A lot of industries have switched to an online-only model in the wake of the pandemic. Most of them have made sense; between abundant delivery options and increased restrictions on workers, moving away from the traditional storefront paradigm isn’t exactly a radical choice. Chipotle making that same decision, however, is a plot twist of a different kind—yet that’s exactly what they’re doing with their first online store.
To be clear, the chain isn’t doing away with their existing locations; they’re just test-driving a “digital” location for the time being. That said, the move to an online platform raises interesting questions about the future of the restaurant industry—if not just Chipotle itself.
The move to an online platform actually makes a lot of sense for businesses like Chipotle. Since the classic Chipotle experience is much less centered on the “dining” aspect than it is on the customizability of food options, putting those same options online and giving folks some room to deliver both decreases Chipotle’s physical footprint and, ostensibly, opens up their services to more people.
It’s also a timely move given the sheer number of people who are sheltering in place. A hands-on burrito assembly line is not the optimal place to be in a pandemic, but there’s no denying the utilitarian appeal of Chipotle’s products. To that end, having another restaurant wherein you have the option to order a hearty meal with everything you like—which is also tailored to your dietary needs—is a crucial step for consumers.
Chipotle’s CTO, Curt Garner, says he is hoping this online alternative will offer a “frictionless” experience for diners.
As a part of that frictionless experience, consumers will be able to order in several different mediums. Chipotle’s website and their mobile app are the preferred choices, while services like GrubHub will also be available should you choose to order through a third-party. The idea is simple: To bring Chipotle to you with as little fuss as possible.
For now, Chipotle is committing to the single digital location to see how consumer demand pans out. Should the model prove successful, they plan to move forward with implementing additional digital locations nationwide.
Your business’ Yelp listing may be costing you more than you think
(BUSINESS MARKETING) The pay per click system Yelp uses sounds good in theory, but it may be hurting small businesses more than helping.
We all know Yelp – we’ve probably all used Yelp’s comment section to decide whether or not that business is worth giving our money to. What you might not know is how they are extorting the small businesses they partner with.
For starters, it’s helpful to understand that Yelp generates revenue through a pay per click (PPC) search model. This means whenever a user clicks on your advertisement, you pay Yelp a small fee. You never pay Yelp a cent if no one clicks on your ad.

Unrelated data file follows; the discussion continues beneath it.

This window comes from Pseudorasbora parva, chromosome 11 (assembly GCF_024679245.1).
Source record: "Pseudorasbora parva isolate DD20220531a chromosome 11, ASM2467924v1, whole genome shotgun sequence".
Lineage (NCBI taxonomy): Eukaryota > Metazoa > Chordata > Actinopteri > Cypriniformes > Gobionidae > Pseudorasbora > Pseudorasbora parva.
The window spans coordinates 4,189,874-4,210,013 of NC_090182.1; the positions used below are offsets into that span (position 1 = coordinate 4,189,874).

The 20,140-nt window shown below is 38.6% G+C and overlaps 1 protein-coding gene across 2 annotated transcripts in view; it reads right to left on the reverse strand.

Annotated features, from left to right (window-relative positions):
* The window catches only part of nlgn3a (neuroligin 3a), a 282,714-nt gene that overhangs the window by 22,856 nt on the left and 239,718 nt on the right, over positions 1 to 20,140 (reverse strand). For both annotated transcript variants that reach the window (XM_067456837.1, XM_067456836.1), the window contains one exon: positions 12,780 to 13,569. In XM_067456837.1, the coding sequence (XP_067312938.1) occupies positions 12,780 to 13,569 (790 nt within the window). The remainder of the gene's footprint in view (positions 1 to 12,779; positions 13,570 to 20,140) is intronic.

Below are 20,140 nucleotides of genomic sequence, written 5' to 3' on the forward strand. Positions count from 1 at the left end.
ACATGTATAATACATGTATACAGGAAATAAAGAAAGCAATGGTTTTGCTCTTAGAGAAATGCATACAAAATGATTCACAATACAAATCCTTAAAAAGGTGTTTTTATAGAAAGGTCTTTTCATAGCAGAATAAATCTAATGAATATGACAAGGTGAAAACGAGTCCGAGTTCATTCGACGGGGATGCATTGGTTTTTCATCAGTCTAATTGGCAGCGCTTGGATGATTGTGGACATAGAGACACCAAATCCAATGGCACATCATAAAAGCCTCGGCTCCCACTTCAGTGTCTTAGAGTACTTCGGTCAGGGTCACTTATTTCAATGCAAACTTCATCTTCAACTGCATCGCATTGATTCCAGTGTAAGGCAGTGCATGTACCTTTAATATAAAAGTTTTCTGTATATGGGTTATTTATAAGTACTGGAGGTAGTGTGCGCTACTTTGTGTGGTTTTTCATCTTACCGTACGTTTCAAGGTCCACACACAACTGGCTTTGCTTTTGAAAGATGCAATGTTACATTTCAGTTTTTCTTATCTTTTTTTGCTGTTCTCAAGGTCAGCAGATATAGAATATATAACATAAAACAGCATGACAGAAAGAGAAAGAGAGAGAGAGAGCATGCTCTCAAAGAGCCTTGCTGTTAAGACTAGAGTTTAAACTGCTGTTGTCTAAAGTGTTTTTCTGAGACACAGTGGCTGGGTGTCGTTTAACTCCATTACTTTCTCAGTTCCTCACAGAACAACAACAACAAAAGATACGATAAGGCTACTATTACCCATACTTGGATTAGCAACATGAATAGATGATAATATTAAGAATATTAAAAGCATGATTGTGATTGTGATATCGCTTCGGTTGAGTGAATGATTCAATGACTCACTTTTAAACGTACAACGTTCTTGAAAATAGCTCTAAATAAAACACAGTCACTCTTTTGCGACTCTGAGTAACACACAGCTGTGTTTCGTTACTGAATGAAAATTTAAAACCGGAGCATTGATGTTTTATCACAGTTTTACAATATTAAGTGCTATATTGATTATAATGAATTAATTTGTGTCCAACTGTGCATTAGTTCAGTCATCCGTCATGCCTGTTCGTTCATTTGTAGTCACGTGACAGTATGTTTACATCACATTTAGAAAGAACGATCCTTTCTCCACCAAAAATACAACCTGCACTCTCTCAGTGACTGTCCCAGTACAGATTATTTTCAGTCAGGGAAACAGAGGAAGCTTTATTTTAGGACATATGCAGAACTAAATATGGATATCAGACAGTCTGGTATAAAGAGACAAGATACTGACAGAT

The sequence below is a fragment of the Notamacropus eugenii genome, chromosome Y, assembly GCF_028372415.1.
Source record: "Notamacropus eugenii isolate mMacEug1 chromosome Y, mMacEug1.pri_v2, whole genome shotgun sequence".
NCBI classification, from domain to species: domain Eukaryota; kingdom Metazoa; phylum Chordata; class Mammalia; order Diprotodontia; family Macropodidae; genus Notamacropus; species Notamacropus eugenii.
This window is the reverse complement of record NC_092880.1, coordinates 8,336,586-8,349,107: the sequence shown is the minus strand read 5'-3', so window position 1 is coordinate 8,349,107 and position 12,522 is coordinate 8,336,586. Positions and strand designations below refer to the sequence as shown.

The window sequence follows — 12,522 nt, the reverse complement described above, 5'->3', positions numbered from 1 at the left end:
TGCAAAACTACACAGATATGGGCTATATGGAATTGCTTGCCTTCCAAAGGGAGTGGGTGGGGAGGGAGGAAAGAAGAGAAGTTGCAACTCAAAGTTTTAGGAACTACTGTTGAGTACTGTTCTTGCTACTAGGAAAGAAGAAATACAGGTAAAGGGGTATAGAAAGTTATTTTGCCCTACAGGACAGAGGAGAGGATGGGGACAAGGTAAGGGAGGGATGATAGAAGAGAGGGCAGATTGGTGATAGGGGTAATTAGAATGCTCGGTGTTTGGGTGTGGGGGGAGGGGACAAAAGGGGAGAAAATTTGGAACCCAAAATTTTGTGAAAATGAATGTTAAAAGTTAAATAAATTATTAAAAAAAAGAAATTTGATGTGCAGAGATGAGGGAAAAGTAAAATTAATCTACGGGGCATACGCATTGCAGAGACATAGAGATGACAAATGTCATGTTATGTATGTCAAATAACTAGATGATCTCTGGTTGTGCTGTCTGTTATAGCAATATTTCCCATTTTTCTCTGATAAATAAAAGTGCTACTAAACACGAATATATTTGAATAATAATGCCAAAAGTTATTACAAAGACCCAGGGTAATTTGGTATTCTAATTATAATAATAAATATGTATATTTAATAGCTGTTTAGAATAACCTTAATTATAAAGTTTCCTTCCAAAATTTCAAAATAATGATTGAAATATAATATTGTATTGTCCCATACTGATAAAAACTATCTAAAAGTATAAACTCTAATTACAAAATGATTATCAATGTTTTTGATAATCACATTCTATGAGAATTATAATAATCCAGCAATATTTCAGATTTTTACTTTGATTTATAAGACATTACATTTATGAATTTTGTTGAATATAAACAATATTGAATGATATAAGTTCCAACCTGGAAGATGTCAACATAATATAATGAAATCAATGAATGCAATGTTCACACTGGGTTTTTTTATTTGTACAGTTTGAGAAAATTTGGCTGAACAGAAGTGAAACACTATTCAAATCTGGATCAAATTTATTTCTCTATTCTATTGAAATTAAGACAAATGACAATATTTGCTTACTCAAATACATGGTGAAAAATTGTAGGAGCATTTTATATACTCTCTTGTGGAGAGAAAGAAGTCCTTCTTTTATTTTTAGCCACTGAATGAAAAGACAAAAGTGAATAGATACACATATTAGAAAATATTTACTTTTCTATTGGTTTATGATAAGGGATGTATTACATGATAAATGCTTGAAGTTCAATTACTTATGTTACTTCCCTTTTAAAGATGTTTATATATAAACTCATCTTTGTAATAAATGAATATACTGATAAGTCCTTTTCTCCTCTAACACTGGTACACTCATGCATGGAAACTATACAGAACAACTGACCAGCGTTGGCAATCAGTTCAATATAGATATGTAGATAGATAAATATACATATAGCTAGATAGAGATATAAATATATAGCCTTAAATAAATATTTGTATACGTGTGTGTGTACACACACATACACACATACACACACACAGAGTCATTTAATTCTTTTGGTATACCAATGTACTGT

In theory, this sounds great – if someone is seeking out your product or service and clicks on your ad, chances are you’re going to see some of that return. This is what makes paying $15, $50, or even $100 a click worth it.
In practice, it’s not all it’s cracked up to be. When setting up your Yelp account, you are able to plug in keywords that correspond with your business. For example, owner of San Francisco-based Headshots Inc. Dan St. Louis – former Yelp advertiser turned anti-Yelp advocate – plugged in keywords for his business, such as “corporate photographer” and “professional headshots”. When someone in the Bay Area searches one of those terms, they are likely to see Headshots Inc.’s Yelp ad.
You are also able to plug in keyword searches in which your ad will not appear. That sounds great too – no need to pay for ad clicks that will ultimately not bring in revenue for your business. In the case of Headshots Inc., Dan plugged in terms such as “affordable baby photography” and “affordable studio photography”, as his studio is quite high-end and would very likely turn off a user who is using the word “affordable” in their search.
How Yelp really cheats its small business partners is that it finds loopholes in your keyword input to place your ad in as many non-relevant searches as possible. This ensures that your ad is clicked more and, as a result, you have to pay them more without reaping any of the monetary benefits for your business.
If you plugged in “cheap photography” to your list of searches in which your ad will not appear, Yelp might still feature your ad for the “cheap photos” search. As if a small business owner has the time to enter in every single possible keyword someone might search!
In the case of Headshots Inc., Dan ended up paying $10k in total ad spend to Yelp with very little return. Needless to say, he is pissed.
So what does this mean for you if you use Yelp for your business? If you don’t want to completely opt out of Yelp’s shenanigans, try these 3 tips from Dan:
- Try searching some potential irrelevant keywords – are your ads showing up in these searches?
- Do your best to block the irrelevant keywords. It’s impossible to get them all, but the more you do the more money you will ultimately save.
- Keep an eye on the conversation rate on your profile – does more clicks mean more client inquiries? Make sure Yelp isn’t sending low-quality traffic to your profile.
Ultimately, it’s about protecting your small business. Yelp is the latest in big tech to be outted for manipulating individuals and small businesses to up their margins – a truly despicable act, if you ask me. If you don’t have tens of thousands of dollars for ad spend, then either boycott Yelp or try these tips – your company may depend on it.